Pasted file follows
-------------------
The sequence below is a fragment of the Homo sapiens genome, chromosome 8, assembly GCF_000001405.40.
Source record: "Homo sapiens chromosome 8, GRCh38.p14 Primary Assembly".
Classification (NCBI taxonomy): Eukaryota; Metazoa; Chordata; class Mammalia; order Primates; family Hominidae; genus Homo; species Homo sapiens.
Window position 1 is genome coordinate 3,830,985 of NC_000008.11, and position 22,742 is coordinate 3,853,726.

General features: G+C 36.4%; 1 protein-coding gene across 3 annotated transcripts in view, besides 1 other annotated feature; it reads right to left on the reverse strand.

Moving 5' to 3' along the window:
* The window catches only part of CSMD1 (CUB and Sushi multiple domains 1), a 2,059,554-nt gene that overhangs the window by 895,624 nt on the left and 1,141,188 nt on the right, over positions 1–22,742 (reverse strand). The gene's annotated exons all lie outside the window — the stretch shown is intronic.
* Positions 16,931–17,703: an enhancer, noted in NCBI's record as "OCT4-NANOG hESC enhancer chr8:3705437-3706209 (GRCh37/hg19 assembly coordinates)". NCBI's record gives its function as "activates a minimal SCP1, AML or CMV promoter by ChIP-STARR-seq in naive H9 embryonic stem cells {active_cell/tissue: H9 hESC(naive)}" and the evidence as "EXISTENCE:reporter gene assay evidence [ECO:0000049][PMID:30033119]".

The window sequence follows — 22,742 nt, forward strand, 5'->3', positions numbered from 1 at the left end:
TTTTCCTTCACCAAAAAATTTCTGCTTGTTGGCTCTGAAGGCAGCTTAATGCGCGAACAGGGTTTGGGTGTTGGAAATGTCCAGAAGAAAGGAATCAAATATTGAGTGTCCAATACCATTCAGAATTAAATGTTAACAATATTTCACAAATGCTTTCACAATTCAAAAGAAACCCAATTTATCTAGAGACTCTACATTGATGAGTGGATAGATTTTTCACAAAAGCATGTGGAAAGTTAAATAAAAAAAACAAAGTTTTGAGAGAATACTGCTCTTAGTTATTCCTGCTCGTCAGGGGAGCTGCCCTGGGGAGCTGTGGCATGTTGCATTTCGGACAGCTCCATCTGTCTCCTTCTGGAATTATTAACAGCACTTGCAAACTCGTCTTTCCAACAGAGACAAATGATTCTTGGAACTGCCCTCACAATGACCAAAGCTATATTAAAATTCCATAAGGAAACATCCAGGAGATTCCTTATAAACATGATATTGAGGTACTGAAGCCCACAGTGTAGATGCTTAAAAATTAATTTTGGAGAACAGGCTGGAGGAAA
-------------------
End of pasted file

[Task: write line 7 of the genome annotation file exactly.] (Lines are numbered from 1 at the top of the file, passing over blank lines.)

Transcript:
* The window catches only part of CSMD1 (CUB and Sushi multiple domains 1), a 2,059,554-nt gene that overhangs the window by 895,624 nt on the left and 1,141,188 nt on the right, over positions 1–22,742 (reverse strand). The gene's annotated exons all lie outside the window — the stretch shown is intronic.